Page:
This is the earth before

anyone laughed.

This is the persistent prehistoric

republic rising up along the wall,

escaping the rising groundwater trying

not to drown.


And in drought,

theirs are the hunters,

far from safety, groping

toward the still-moist sponge.


I marvel at their stubborn

multitude around

the stillborn robin’s chick but

I will not applaud them.

Here they are,


their long queue busy

all the way to the stored

Christmas candy under the bed.

Here is a solitary soldier

looking too small to have a pulse.

He feels his way, he feels his way across

the lighted sink top, so sure and even more sure—

he is so continual with the searching,

molecule-tipped limbs that


I lift my hand

and can’t. I can’t let the brute

palm fall as the illumination of the kitchen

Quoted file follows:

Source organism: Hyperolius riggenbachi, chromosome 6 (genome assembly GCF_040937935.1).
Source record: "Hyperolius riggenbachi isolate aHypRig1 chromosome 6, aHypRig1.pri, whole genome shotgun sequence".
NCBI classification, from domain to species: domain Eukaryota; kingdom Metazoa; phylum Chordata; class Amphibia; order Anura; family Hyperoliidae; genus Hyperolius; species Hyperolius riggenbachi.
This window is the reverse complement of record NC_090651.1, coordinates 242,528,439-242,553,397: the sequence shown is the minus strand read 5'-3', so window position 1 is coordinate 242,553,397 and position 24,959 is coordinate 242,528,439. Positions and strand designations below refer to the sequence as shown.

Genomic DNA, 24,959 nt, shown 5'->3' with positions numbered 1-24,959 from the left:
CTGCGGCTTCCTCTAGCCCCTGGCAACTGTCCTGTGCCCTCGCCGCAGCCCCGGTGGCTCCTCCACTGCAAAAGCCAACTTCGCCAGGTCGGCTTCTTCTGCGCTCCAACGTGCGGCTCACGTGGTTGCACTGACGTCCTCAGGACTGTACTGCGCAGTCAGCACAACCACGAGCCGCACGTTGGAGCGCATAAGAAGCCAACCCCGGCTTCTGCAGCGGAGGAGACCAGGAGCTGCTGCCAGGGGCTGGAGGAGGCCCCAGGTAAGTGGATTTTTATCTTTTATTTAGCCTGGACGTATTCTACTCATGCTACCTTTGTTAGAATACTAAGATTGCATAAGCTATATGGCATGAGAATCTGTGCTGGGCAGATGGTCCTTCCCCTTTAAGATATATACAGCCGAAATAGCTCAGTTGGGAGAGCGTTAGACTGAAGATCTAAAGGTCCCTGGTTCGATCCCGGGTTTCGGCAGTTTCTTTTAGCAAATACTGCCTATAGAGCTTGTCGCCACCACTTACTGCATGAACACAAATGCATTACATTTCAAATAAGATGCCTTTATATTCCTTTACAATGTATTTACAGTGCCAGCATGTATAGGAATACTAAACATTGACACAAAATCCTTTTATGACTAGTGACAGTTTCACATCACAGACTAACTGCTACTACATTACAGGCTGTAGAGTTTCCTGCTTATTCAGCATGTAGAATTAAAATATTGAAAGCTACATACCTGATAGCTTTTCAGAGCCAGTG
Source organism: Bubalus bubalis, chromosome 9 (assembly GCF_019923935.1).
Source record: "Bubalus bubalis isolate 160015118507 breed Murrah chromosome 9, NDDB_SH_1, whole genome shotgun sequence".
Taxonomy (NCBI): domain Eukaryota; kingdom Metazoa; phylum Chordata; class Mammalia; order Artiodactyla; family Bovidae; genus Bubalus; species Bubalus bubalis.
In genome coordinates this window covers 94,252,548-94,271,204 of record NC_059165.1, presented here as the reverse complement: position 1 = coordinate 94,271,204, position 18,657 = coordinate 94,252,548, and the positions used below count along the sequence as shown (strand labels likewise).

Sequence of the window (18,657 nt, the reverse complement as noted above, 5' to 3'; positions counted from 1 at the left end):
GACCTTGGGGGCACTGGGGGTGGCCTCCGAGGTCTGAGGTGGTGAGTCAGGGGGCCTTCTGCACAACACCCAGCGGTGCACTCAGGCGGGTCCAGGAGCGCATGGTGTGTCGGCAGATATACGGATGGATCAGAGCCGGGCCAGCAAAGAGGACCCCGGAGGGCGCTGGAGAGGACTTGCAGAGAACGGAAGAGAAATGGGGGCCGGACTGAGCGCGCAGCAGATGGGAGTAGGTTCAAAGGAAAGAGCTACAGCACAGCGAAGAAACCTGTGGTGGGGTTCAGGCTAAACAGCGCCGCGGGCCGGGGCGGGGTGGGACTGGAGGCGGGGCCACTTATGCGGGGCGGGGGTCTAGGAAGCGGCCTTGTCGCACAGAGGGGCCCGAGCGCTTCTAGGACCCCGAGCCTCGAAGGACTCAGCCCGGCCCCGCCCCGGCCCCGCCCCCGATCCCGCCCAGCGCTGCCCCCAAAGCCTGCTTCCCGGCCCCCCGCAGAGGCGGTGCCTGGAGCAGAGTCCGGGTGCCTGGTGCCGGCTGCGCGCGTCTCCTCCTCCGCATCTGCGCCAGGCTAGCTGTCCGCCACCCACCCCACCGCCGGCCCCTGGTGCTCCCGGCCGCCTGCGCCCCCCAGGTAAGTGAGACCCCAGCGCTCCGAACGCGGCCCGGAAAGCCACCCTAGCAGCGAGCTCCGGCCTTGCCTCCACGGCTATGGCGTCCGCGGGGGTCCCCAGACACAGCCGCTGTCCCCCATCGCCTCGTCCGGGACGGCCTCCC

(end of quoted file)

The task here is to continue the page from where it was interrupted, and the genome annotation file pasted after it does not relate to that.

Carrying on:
and the daylight progress under

his intricate shadow and he stays in

one place, groping

as beneath him crawls the world.

—Michael Cadnum

Michael Cadnum has published nearly forty books. His new collection of poems, The Promised Rain, is in private circulation. He lives in Albany, California.

Also by this author

Please email comments to [email protected] and join the conversation on our Facebook page.

Published in the 2012-11-23 issue: View Contents
© 2024 Commonweal Magazine. All rights reserved. Design by Point Five. Site by Deck Fifty.